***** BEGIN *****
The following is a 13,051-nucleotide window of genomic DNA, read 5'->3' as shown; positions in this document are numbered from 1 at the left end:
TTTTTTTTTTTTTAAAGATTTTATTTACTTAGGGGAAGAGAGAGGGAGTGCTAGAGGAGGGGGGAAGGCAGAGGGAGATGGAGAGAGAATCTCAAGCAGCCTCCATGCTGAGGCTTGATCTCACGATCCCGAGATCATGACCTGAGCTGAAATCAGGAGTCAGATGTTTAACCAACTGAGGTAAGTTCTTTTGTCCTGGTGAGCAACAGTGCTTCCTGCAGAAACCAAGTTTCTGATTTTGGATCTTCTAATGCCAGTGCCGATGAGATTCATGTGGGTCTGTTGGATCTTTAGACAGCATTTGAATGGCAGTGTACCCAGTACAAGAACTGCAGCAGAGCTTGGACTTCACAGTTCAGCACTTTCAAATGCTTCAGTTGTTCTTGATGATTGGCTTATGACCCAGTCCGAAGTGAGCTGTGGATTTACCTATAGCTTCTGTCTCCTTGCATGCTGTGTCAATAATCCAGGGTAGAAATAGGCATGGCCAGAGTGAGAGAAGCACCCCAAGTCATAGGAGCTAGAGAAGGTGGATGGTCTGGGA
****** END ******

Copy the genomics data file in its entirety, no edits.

The following is a 13,051-nucleotide window of genomic DNA, read 5'->3' as shown; positions in this document are numbered from 1 at the left end:
TTTTTTTTTTTTTAAAGATTTTATTTACTTAGGGGAAGAGAGAGGGAGTGCTAGAGGAGGGGGGAAGGCAGAGGGAGATGGAGAGAGAATCTCAAGCAGCCTCCATGCTGAGGCTTGATCTCACGATCCCGAGATCATGACCTGAGCTGAAATCAGGAGTCAGATGTTTAACCAACTGAGGTAAGTTCTTTTGTCCTGGTGAGCAACAGTGCTTCCTGCAGAAACCAAGTTTCTGATTTTGGATCTTCTAATGCCAGTGCCGATGAGATTCATGTGGGTCTGTTGGATCTTTAGACAGCATTTGAATGGCAGTGTACCCAGTACAAGAACTGCAGCAGAGCTTGGACTTCACAGTTCAGCACTTTCAAATGCTTCAGTTGTTCTTGATGATTGGCTTATGACCCAGTCCGAAGTGAGCTGTGGATTTACCTATAGCTTCTGTCTCCTTGCATGCTGTGTCAATAATCCAGGGTAGAAATAGGCATGGCCAGAGTGAGAGAAGCACCCCAAGTCATAGGAGCTAGAGAAGGTGGATGGTCTGGGA